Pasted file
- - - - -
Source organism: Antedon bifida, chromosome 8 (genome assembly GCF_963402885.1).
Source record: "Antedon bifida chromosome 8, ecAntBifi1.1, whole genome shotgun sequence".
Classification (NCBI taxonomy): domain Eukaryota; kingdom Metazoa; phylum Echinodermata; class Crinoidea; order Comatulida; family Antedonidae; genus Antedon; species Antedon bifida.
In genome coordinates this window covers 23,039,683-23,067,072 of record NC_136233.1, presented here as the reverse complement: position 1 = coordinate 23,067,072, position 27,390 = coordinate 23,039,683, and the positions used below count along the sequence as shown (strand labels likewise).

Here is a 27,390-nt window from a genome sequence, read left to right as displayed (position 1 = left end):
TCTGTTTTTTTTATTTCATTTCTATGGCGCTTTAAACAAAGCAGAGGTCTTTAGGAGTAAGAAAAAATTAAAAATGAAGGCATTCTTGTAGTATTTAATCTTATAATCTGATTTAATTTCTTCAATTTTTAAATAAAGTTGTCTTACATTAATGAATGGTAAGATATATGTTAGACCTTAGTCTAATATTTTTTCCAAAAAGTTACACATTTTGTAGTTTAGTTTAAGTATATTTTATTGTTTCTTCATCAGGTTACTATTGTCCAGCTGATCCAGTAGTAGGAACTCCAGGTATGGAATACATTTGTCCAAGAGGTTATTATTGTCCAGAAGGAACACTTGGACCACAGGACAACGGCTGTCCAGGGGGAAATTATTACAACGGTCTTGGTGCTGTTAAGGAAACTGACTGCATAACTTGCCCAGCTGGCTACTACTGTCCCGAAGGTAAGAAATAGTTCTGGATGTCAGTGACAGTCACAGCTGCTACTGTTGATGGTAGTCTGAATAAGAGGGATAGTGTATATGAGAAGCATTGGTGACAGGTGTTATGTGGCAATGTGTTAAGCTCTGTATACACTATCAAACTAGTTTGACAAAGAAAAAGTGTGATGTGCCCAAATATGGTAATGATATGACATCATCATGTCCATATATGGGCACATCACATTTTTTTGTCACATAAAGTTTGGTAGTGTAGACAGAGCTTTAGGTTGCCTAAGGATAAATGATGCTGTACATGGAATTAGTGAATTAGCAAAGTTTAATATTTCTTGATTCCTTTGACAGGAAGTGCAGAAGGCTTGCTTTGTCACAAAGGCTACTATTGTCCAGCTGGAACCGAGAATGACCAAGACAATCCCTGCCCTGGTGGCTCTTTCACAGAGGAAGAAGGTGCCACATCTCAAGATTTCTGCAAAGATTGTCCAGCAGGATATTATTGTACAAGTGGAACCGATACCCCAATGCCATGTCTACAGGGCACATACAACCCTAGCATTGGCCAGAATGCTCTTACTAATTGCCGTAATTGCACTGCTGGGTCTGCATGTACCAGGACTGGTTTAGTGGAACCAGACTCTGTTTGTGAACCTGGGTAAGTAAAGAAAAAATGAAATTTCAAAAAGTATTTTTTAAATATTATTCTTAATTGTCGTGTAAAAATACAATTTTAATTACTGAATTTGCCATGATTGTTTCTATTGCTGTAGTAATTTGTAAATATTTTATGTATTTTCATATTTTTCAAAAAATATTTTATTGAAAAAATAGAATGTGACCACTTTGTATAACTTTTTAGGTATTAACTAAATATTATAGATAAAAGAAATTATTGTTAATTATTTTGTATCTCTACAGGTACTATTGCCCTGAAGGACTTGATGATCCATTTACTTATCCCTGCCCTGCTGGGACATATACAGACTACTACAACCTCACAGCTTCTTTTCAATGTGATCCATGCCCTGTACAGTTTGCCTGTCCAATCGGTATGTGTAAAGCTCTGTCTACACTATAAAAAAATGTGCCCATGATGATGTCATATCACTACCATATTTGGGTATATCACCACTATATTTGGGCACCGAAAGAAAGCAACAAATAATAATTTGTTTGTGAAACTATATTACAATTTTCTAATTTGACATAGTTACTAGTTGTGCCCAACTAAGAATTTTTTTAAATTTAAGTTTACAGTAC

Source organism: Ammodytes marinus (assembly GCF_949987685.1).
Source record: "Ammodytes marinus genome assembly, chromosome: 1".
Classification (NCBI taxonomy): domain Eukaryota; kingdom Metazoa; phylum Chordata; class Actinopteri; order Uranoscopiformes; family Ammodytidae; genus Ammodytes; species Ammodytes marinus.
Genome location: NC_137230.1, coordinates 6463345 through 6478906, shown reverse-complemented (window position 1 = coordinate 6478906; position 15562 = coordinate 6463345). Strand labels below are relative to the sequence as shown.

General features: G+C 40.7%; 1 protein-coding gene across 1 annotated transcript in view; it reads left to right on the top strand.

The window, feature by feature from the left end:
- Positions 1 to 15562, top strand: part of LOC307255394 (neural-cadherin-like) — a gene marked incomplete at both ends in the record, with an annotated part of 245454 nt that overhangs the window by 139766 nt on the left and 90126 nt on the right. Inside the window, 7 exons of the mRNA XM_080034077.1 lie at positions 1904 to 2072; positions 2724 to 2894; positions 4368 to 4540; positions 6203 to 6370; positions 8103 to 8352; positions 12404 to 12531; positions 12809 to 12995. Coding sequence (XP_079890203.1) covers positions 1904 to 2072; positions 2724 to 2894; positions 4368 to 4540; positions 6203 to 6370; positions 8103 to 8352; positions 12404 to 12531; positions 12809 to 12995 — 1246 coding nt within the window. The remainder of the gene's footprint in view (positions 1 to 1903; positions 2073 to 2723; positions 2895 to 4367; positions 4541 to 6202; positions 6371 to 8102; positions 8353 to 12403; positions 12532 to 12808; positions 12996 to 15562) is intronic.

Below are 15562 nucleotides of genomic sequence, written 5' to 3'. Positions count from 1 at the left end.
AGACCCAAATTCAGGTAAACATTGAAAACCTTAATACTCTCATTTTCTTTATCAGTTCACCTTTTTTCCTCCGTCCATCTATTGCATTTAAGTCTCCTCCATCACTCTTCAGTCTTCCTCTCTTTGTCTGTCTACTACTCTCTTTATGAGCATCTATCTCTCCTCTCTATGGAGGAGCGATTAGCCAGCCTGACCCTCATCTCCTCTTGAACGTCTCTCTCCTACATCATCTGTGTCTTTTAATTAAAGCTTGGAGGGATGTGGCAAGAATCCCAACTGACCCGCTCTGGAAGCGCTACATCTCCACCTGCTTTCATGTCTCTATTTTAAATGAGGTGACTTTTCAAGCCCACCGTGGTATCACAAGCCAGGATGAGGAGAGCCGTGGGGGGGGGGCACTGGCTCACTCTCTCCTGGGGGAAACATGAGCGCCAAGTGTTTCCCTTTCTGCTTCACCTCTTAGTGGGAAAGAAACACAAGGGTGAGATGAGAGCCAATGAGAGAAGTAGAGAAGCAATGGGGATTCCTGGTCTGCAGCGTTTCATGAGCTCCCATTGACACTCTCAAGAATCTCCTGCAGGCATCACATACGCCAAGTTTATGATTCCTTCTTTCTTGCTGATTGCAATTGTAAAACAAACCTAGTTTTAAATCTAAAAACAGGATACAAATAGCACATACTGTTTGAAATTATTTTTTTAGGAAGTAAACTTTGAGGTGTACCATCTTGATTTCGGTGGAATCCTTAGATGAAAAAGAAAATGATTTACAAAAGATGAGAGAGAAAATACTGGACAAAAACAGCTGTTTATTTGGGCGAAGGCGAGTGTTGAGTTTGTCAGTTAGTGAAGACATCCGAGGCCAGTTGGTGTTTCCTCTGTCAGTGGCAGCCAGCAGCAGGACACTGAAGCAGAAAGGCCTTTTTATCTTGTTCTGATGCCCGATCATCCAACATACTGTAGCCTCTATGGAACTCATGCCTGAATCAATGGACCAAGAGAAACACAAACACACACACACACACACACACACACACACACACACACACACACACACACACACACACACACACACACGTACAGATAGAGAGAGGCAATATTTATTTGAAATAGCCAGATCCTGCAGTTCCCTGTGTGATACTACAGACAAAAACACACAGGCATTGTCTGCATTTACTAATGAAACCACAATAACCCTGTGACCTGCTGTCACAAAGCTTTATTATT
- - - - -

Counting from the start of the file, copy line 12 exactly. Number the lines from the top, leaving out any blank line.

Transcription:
The window, feature by feature from the left end: